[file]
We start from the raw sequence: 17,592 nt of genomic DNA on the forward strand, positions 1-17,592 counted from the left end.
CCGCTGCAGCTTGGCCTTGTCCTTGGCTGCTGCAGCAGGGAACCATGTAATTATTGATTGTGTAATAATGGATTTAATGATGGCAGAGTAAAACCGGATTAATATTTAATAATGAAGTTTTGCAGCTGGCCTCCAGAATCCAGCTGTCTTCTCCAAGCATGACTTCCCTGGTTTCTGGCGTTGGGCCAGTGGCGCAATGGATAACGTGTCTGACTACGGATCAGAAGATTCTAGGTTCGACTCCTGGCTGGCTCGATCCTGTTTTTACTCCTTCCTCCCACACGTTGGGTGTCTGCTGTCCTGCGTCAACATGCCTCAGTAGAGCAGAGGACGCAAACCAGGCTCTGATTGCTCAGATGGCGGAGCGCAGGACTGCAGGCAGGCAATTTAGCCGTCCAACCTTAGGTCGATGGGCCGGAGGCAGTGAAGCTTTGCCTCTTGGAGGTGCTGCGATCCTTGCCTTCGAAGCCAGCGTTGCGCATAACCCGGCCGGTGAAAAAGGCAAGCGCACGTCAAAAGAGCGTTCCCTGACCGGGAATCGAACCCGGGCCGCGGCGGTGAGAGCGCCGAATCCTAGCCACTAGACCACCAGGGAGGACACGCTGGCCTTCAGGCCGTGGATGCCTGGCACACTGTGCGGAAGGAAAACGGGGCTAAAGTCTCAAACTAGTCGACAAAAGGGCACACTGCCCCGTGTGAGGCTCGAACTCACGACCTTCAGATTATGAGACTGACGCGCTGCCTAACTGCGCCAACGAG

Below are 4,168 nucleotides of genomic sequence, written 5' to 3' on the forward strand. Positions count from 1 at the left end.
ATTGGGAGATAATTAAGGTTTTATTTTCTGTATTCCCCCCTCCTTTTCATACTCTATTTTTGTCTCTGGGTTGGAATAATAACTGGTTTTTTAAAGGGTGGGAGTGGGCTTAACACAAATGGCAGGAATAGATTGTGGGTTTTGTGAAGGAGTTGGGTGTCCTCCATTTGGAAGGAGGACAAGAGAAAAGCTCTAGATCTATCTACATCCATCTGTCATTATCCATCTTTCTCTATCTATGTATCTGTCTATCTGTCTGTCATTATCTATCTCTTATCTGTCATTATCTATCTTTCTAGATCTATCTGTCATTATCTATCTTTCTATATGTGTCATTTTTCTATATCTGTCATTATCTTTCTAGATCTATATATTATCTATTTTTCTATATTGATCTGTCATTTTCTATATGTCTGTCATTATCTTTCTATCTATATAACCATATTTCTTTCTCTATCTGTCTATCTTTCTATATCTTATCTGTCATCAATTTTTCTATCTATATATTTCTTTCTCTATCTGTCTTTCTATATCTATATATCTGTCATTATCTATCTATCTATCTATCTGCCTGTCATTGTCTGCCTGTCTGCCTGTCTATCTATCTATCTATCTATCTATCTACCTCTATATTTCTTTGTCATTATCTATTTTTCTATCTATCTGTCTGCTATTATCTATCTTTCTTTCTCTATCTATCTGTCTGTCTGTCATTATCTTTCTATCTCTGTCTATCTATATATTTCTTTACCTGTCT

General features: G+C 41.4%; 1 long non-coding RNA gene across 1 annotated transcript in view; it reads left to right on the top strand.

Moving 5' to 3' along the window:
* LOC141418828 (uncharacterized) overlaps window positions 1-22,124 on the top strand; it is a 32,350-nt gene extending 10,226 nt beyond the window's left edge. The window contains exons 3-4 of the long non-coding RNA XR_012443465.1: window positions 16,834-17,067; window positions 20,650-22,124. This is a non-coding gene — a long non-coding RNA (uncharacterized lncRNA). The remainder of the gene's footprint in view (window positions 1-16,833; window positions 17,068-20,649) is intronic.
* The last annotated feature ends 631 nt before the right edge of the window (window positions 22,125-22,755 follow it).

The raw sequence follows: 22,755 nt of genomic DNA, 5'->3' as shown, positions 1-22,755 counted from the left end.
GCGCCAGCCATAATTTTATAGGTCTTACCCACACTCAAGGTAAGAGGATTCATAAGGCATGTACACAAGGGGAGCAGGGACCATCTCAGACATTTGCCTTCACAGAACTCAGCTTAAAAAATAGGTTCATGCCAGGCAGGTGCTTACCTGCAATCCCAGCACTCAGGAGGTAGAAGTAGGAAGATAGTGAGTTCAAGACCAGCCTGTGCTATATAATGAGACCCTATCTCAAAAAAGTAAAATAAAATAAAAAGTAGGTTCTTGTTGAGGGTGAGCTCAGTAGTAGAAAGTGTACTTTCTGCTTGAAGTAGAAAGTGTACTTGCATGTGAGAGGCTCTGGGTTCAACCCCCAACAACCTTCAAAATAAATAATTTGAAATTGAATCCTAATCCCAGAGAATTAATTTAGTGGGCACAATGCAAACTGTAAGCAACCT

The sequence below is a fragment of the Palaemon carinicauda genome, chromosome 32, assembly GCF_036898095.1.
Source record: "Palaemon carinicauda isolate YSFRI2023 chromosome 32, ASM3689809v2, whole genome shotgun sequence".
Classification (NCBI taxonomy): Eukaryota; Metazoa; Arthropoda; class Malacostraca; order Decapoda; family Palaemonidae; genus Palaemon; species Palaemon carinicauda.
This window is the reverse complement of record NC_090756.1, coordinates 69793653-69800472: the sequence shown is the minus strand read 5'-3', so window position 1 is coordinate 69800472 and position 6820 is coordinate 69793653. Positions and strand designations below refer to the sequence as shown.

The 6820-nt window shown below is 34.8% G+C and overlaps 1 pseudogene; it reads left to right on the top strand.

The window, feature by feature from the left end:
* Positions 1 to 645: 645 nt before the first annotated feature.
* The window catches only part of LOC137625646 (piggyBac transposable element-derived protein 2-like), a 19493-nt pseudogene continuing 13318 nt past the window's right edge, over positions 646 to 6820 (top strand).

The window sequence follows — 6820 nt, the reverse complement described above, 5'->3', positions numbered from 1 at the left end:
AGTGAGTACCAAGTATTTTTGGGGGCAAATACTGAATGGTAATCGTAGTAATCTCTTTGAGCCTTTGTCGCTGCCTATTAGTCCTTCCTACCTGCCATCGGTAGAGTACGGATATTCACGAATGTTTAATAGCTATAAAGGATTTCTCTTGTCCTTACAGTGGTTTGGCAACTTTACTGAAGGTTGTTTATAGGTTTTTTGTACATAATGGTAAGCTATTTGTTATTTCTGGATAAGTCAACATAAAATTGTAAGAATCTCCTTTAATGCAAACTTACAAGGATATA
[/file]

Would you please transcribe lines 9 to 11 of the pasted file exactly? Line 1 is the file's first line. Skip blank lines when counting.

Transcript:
The raw sequence follows: 22,755 nt of genomic DNA, 5'->3' as shown, positions 1-22,755 counted from the left end.
GCGCCAGCCATAATTTTATAGGTCTTACCCACACTCAAGGTAAGAGGATTCATAAGGCATGTACACAAGGGGAGCAGGGACCATCTCAGACATTTGCCTTCACAGAACTCAGCTTAAAAAATAGGTTCATGCCAGGCAGGTGCTTACCTGCAATCCCAGCACTCAGGAGGTAGAAGTAGGAAGATAGTGAGTTCAAGACCAGCCTGTGCTATATAATGAGACCCTATCTCAAAAAAGTAAAATAAAATAAAAAGTAGGTTCTTGTTGAGGGTGAGCTCAGTAGTAGAAAGTGTACTTTCTGCTTGAAGTAGAAAGTGTACTTGCATGTGAGAGGCTCTGGGTTCAACCCCCAACAACCTTCAAAATAAATAATTTGAAATTGAATCCTAATCCCAGAGAATTAATTTAGTGGGCACAATGCAAACTGTAAGCAACCT

The sequence below is a fragment of the Palaemon carinicauda genome, chromosome 32, assembly GCF_036898095.1.